YOU ARE HERE: LAT HomeCollections

On the Docket : Santa Monica and its landlords have their days in court--again. : State Justices Reject Bid to Halt Ellis Act Evictions

January 29, 1987|JAY GOLDMAN | Times Staff Writer

The California Supreme Court has rejected Santa Monica's request for a court order to halt evictions by three landlords under the Ellis Act, a state law that allows owners to evict tenants and go out of business.

The court's ruling last week was the latest round in the city's battle to overturn the Ellis Act, which went into effect July 1, 1986.

The city challenged the constitutionality of the Ellis Act when it filed a suit last year in Santa Monica Superior Court against the landlords. Lawyers for the city contend that the law violates a provision in the state Constitution that gives cities the power to legislate municipal affairs, including the right to regulate evictions.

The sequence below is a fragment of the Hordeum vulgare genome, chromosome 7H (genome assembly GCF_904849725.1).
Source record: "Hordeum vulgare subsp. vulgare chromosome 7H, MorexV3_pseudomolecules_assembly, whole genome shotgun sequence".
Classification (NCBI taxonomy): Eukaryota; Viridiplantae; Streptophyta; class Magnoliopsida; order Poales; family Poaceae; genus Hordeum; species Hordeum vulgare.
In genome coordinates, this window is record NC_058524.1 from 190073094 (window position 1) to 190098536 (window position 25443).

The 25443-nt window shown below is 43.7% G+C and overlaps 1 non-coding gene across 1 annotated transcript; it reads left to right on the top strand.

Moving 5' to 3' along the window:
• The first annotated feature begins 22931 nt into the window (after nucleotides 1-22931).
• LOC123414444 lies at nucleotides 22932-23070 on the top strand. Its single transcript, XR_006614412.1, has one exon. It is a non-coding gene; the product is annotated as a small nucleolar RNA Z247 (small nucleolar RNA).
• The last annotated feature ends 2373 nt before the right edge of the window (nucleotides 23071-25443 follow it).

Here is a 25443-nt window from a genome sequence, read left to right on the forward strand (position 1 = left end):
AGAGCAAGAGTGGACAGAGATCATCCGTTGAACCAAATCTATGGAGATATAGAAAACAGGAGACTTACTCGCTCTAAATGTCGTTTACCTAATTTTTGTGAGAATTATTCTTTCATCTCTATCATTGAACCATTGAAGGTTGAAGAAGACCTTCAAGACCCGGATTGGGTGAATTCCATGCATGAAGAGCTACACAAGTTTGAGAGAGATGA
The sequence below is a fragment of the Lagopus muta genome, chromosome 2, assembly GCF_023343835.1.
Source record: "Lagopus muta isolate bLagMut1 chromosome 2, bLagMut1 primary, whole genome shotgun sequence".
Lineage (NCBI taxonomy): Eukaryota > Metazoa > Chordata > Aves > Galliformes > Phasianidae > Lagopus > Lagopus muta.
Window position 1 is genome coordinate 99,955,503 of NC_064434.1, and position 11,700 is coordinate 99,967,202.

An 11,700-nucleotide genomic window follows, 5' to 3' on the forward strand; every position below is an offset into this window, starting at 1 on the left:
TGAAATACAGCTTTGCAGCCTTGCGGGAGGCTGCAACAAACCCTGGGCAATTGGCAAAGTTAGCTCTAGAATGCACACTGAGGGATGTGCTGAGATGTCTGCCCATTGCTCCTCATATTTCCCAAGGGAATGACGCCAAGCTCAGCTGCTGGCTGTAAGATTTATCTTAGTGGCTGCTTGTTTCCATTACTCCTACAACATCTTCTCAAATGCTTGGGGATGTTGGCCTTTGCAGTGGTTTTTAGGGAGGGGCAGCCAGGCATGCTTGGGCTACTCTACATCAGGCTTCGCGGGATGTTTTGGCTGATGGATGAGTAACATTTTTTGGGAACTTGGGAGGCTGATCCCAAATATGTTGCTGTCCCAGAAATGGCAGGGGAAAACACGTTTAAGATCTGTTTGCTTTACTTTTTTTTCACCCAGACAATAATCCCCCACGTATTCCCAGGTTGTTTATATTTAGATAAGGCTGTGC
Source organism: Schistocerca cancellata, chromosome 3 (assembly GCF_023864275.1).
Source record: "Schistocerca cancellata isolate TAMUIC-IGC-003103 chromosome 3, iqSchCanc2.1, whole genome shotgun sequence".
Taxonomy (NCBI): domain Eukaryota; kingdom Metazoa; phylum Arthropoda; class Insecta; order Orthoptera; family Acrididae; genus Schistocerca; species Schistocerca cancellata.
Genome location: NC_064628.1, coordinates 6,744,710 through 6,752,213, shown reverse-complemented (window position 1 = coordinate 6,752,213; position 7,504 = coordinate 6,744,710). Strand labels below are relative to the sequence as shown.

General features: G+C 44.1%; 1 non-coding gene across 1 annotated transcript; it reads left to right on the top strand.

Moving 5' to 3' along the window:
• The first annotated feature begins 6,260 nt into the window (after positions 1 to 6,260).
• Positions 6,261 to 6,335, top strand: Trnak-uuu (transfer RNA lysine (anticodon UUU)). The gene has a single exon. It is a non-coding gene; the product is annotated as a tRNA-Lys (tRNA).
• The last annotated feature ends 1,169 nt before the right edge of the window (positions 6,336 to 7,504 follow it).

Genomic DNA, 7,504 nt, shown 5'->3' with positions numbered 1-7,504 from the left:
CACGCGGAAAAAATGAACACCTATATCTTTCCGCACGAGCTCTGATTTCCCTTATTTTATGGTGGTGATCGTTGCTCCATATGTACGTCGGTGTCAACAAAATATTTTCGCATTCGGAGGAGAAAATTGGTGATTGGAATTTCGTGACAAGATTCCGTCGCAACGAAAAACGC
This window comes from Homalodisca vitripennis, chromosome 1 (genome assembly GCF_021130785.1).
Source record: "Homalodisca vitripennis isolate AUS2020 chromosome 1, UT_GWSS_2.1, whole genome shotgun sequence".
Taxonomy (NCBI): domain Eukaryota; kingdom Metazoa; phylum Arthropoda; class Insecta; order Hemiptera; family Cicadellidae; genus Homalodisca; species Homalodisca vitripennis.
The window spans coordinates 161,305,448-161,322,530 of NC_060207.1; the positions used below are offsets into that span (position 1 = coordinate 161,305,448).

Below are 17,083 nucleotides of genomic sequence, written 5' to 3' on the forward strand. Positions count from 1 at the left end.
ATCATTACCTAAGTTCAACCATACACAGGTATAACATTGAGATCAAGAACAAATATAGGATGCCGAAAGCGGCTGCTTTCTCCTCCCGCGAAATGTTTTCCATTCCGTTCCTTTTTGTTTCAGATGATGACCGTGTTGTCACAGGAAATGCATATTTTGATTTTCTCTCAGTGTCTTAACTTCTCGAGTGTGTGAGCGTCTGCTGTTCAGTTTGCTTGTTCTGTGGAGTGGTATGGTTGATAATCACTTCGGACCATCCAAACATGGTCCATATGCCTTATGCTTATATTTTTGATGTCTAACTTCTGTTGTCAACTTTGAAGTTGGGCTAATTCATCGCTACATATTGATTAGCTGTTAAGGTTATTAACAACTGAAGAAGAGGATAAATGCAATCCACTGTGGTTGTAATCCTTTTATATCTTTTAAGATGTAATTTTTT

The city also had asked Superior Court Judge David M. Rothman for an injunction to prevent the eviction of tenants living in about 30 units owned by the landlords. But Rothman denied the city's request last November.

Santa Monica had asked the state Supreme Court for an order halting evictions while it appealed Rothman's ruling, but the court denied the request without issuing an opinion.

The city will continue to press for an appeal of Rothman's ruling, but there is nothing it can do to halt the evictions in progress, said Assistant City Atty. Joseph Lawrence.

Lawrence said the high court's action will not affect the city's suit, which has yet to be heard.

But Thomas A. Nitti, one of the attorneys for the landlords, said the court's rejection of the city's request demonstrates the weakness of the case against his clients. "As far as I am concerned, this is the end of the line for the city," he said.

As of mid-January, landlords in Santa Monica have filed notices of intent to take about 175 units off the market under the Ellis Act.

Before the act went into effect, a Santa Monica landlord could evict all the tenants in a building only if the Rent Control Board found that the building was uninhabitable and beyond repair.

Los Angeles Times Articles